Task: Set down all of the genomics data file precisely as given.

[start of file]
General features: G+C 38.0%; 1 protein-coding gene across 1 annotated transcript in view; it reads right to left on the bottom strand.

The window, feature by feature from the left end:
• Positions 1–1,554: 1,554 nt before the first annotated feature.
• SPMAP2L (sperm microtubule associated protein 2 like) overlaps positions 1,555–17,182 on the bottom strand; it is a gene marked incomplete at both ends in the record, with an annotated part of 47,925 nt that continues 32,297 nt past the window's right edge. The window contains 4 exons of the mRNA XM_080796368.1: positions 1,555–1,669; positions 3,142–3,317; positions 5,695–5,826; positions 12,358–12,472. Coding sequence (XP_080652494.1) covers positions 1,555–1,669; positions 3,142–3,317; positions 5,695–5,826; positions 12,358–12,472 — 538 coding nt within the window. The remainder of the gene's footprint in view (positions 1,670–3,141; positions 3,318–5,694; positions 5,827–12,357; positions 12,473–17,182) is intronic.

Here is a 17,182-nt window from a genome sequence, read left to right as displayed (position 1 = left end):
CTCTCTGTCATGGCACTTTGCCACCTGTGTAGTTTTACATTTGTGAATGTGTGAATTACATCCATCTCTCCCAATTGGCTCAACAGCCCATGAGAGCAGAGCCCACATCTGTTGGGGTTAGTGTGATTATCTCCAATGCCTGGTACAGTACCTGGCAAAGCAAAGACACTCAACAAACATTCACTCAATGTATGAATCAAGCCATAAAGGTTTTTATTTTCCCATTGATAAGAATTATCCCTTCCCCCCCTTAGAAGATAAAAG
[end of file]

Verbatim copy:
General features: G+C 38.0%; 1 protein-coding gene across 1 annotated transcript in view; it reads right to left on the bottom strand.

The window, feature by feature from the left end:
• Positions 1–1,554: 1,554 nt before the first annotated feature.
• SPMAP2L (sperm microtubule associated protein 2 like) overlaps positions 1,555–17,182 on the bottom strand; it is a gene marked incomplete at both ends in the record, with an annotated part of 47,925 nt that continues 32,297 nt past the window's right edge. The window contains 4 exons of the mRNA XM_080796368.1: positions 1,555–1,669; positions 3,142–3,317; positions 5,695–5,826; positions 12,358–12,472. Coding sequence (XP_080652494.1) covers positions 1,555–1,669; positions 3,142–3,317; positions 5,695–5,826; positions 12,358–12,472 — 538 coding nt within the window. The remainder of the gene's footprint in view (positions 1,670–3,141; positions 3,318–5,694; positions 5,827–12,357; positions 12,473–17,182) is intronic.

Here is a 17,182-nt window from a genome sequence, read left to right as displayed (position 1 = left end):
CTCTCTGTCATGGCACTTTGCCACCTGTGTAGTTTTACATTTGTGAATGTGTGAATTACATCCATCTCTCCCAATTGGCTCAACAGCCCATGAGAGCAGAGCCCACATCTGTTGGGGTTAGTGTGATTATCTCCAATGCCTGGTACAGTACCTGGCAAAGCAAAGACACTCAACAAACATTCACTCAATGTATGAATCAAGCCATAAAGGTTTTTATTTTCCCATTGATAAGAATTATCCCTTCCCCCCCTTAGAAGATAAAAG